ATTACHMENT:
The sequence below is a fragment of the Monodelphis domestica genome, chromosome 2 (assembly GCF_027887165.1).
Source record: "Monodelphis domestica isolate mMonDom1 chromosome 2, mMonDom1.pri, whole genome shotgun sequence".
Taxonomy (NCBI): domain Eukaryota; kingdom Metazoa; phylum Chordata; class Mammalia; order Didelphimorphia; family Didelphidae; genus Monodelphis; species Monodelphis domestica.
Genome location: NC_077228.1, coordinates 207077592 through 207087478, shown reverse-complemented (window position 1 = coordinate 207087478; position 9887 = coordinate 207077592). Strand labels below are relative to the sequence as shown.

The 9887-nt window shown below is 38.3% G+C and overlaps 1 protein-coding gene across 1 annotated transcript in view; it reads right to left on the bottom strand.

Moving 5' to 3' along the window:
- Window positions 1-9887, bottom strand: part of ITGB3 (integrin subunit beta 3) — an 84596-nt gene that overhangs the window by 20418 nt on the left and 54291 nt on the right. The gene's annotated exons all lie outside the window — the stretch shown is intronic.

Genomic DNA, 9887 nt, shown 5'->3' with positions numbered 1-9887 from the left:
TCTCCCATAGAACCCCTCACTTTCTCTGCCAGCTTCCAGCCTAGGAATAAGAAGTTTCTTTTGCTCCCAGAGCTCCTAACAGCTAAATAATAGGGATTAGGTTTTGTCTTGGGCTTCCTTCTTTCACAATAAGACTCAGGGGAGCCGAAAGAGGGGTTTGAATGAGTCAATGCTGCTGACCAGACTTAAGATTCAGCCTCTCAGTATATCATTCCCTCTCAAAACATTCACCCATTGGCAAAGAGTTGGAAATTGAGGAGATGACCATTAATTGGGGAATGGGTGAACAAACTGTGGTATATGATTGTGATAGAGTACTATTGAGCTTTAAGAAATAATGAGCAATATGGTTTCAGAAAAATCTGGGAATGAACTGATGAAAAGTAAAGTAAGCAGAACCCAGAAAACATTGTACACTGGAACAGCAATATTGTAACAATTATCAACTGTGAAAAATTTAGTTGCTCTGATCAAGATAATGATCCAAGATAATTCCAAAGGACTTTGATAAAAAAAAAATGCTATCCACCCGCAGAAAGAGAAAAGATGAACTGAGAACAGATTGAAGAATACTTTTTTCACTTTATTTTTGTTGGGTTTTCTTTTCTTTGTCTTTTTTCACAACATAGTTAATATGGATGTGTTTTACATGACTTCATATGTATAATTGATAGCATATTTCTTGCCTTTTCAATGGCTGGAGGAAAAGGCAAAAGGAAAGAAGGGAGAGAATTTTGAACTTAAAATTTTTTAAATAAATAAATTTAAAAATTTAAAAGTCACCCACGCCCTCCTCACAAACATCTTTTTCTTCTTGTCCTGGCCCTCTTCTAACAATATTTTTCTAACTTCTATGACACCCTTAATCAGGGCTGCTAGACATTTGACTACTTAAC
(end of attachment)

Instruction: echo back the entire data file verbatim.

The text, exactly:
The sequence below is a fragment of the Monodelphis domestica genome, chromosome 2 (assembly GCF_027887165.1).
Source record: "Monodelphis domestica isolate mMonDom1 chromosome 2, mMonDom1.pri, whole genome shotgun sequence".
Taxonomy (NCBI): domain Eukaryota; kingdom Metazoa; phylum Chordata; class Mammalia; order Didelphimorphia; family Didelphidae; genus Monodelphis; species Monodelphis domestica.
Genome location: NC_077228.1, coordinates 207077592 through 207087478, shown reverse-complemented (window position 1 = coordinate 207087478; position 9887 = coordinate 207077592). Strand labels below are relative to the sequence as shown.

The 9887-nt window shown below is 38.3% G+C and overlaps 1 protein-coding gene across 1 annotated transcript in view; it reads right to left on the bottom strand.

Moving 5' to 3' along the window:
- Window positions 1-9887, bottom strand: part of ITGB3 (integrin subunit beta 3) — an 84596-nt gene that overhangs the window by 20418 nt on the left and 54291 nt on the right. The gene's annotated exons all lie outside the window — the stretch shown is intronic.

Genomic DNA, 9887 nt, shown 5'->3' with positions numbered 1-9887 from the left:
TCTCCCATAGAACCCCTCACTTTCTCTGCCAGCTTCCAGCCTAGGAATAAGAAGTTTCTTTTGCTCCCAGAGCTCCTAACAGCTAAATAATAGGGATTAGGTTTTGTCTTGGGCTTCCTTCTTTCACAATAAGACTCAGGGGAGCCGAAAGAGGGGTTTGAATGAGTCAATGCTGCTGACCAGACTTAAGATTCAGCCTCTCAGTATATCATTCCCTCTCAAAACATTCACCCATTGGCAAAGAGTTGGAAATTGAGGAGATGACCATTAATTGGGGAATGGGTGAACAAACTGTGGTATATGATTGTGATAGAGTACTATTGAGCTTTAAGAAATAATGAGCAATATGGTTTCAGAAAAATCTGGGAATGAACTGATGAAAAGTAAAGTAAGCAGAACCCAGAAAACATTGTACACTGGAACAGCAATATTGTAACAATTATCAACTGTGAAAAATTTAGTTGCTCTGATCAAGATAATGATCCAAGATAATTCCAAAGGACTTTGATAAAAAAAAAATGCTATCCACCCGCAGAAAGAGAAAAGATGAACTGAGAACAGATTGAAGAATACTTTTTTCACTTTATTTTTGTTGGGTTTTCTTTTCTTTGTCTTTTTTCACAACATAGTTAATATGGATGTGTTTTACATGACTTCATATGTATAATTGATAGCATATTTCTTGCCTTTTCAATGGCTGGAGGAAAAGGCAAAAGGAAAGAAGGGAGAGAATTTTGAACTTAAAATTTTTTAAATAAATAAATTTAAAAATTTAAAAGTCACCCACGCCCTCCTCACAAACATCTTTTTCTTCTTGTCCTGGCCCTCTTCTAACAATATTTTTCTAACTTCTATGACACCCTTAATCAGGGCTGCTAGACATTTGACTACTTAAC